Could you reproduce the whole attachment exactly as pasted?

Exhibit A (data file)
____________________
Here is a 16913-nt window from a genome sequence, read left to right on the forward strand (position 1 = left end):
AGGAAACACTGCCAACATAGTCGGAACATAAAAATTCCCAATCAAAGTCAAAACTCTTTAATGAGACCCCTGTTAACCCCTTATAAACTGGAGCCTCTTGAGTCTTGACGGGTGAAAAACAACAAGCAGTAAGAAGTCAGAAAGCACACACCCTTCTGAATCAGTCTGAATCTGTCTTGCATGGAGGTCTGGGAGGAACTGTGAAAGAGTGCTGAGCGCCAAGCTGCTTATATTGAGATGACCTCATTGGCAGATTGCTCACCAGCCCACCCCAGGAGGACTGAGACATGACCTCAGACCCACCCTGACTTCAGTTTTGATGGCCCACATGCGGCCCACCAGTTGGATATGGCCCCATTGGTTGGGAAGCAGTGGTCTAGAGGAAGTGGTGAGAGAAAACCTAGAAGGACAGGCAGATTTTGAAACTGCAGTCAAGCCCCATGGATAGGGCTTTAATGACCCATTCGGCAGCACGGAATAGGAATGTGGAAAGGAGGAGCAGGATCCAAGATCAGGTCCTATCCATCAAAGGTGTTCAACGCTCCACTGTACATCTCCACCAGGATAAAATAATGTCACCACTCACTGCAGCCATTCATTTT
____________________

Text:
Here is a 16913-nt window from a genome sequence, read left to right on the forward strand (position 1 = left end):
AGGAAACACTGCCAACATAGTCGGAACATAAAAATTCCCAATCAAAGTCAAAACTCTTTAATGAGACCCCTGTTAACCCCTTATAAACTGGAGCCTCTTGAGTCTTGACGGGTGAAAAACAACAAGCAGTAAGAAGTCAGAAAGCACACACCCTTCTGAATCAGTCTGAATCTGTCTTGCATGGAGGTCTGGGAGGAACTGTGAAAGAGTGCTGAGCGCCAAGCTGCTTATATTGAGATGACCTCATTGGCAGATTGCTCACCAGCCCACCCCAGGAGGACTGAGACATGACCTCAGACCCACCCTGACTTCAGTTTTGATGGCCCACATGCGGCCCACCAGTTGGATATGGCCCCATTGGTTGGGAAGCAGTGGTCTAGAGGAAGTGGTGAGAGAAAACCTAGAAGGACAGGCAGATTTTGAAACTGCAGTCAAGCCCCATGGATAGGGCTTTAATGACCCATTCGGCAGCACGGAATAGGAATGTGGAAAGGAGGAGCAGGATCCAAGATCAGGTCCTATCCATCAAAGGTGTTCAACGCTCCACTGTACATCTCCACCAGGATAAAATAATGTCACCACTCACTGCAGCCATTCATTTT